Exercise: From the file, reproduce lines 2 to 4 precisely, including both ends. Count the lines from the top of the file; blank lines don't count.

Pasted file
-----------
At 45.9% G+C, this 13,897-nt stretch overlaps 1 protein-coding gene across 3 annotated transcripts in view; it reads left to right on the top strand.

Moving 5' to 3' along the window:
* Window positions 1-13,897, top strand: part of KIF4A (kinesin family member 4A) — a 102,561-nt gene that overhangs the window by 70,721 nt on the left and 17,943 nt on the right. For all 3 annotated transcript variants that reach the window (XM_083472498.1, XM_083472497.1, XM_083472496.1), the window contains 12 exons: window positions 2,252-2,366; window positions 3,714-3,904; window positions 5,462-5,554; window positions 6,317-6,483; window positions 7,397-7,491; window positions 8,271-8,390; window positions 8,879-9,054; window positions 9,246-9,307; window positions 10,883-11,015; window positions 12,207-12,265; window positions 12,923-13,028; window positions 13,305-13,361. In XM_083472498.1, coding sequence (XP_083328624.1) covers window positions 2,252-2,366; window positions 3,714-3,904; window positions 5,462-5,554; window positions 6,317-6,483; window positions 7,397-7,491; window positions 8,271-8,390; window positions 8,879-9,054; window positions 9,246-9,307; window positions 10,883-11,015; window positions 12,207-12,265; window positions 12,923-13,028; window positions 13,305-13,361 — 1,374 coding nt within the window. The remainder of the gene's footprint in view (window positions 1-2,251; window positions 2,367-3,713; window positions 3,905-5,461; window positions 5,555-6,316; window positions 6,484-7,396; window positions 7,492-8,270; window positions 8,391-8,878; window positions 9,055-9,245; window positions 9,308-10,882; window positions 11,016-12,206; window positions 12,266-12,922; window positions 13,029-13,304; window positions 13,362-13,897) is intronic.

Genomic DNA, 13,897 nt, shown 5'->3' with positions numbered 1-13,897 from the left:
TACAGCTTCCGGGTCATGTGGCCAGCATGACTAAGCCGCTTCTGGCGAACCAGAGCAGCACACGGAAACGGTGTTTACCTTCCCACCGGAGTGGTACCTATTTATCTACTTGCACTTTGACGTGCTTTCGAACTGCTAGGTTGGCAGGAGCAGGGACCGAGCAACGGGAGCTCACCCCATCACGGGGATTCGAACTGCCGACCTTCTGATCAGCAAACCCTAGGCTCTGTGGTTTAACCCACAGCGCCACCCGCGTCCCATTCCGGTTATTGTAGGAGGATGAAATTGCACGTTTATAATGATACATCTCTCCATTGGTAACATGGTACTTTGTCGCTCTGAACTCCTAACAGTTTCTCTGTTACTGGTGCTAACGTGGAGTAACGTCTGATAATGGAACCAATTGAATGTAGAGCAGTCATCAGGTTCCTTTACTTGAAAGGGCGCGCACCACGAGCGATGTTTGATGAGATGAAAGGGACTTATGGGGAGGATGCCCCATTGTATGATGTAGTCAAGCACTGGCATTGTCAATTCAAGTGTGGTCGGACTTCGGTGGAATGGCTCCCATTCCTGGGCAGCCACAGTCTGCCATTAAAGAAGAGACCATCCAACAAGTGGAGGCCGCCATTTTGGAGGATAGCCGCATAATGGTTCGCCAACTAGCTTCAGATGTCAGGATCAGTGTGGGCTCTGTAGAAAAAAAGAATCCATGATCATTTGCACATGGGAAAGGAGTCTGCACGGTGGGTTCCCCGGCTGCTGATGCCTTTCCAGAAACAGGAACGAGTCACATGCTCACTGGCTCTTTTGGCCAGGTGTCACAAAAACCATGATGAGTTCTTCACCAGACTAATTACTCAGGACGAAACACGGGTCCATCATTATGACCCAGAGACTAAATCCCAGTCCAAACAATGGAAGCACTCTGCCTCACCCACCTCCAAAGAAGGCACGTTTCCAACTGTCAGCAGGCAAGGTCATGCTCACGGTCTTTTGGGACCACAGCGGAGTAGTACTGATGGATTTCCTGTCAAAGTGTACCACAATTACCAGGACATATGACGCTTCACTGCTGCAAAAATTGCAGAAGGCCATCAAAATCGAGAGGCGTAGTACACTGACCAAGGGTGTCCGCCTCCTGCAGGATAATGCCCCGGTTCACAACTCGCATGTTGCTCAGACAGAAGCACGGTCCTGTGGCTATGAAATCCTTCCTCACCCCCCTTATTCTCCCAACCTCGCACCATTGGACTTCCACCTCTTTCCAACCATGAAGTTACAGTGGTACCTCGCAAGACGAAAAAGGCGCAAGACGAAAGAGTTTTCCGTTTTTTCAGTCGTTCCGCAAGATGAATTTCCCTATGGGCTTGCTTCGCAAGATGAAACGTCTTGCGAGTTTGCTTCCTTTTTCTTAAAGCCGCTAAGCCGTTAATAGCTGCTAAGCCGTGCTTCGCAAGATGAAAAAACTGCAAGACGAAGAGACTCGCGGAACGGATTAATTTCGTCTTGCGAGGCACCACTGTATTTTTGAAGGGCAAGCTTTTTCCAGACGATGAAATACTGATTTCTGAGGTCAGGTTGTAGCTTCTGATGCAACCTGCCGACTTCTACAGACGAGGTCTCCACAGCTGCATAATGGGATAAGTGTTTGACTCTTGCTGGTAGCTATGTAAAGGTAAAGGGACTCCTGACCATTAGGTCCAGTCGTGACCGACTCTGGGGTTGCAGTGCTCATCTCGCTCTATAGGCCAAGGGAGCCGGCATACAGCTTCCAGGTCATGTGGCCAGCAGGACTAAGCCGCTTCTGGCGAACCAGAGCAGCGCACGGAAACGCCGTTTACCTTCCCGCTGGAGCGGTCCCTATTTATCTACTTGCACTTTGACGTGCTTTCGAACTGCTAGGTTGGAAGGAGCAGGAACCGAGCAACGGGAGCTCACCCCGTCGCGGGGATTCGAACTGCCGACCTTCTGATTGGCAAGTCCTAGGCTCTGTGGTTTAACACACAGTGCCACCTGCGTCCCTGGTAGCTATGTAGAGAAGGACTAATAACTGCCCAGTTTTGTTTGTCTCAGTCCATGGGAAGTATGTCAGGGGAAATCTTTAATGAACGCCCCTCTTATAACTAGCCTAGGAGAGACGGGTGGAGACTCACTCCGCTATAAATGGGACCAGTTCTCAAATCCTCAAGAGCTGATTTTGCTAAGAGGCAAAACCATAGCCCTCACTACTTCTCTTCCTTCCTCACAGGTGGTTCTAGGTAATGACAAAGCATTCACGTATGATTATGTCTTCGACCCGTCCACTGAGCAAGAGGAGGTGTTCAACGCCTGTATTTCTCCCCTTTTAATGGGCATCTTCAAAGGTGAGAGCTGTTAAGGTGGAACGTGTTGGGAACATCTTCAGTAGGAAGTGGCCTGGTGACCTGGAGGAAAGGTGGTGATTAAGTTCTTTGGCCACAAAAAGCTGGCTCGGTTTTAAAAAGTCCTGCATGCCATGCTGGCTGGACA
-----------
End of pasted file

Moving 5' to 3' along the window:
* Window positions 1-13,897, top strand: part of KIF4A (kinesin family member 4A) — a 102,561-nt gene that overhangs the window by 70,721 nt on the left and 17,943 nt on the right. For all 3 annotated transcript variants that reach the window (XM_083472498.1, XM_083472497.1, XM_083472496.1), the window contains 12 exons: window positions 2,252-2,366; window positions 3,714-3,904; window positions 5,462-5,554; window positions 6,317-6,483; window positions 7,397-7,491; window positions 8,271-8,390; window positions 8,879-9,054; window positions 9,246-9,307; window positions 10,883-11,015; window positions 12,207-12,265; window positions 12,923-13,028; window positions 13,305-13,361. In XM_083472498.1, coding sequence (XP_083328624.1) covers window positions 2,252-2,366; window positions 3,714-3,904; window positions 5,462-5,554; window positions 6,317-6,483; window positions 7,397-7,491; window positions 8,271-8,390; window positions 8,879-9,054; window positions 9,246-9,307; window positions 10,883-11,015; window positions 12,207-12,265; window positions 12,923-13,028; window positions 13,305-13,361 — 1,374 coding nt within the window. The remainder of the gene's footprint in view (window positions 1-2,251; window positions 2,367-3,713; window positions 3,905-5,461; window positions 5,555-6,316; window positions 6,484-7,396; window positions 7,492-8,270; window positions 8,391-8,878; window positions 9,055-9,245; window positions 9,308-10,882; window positions 11,016-12,206; window positions 12,266-12,922; window positions 13,029-13,304; window positions 13,362-13,897) is intronic.

Genomic DNA, 13,897 nt, shown 5'->3' with positions numbered 1-13,897 from the left: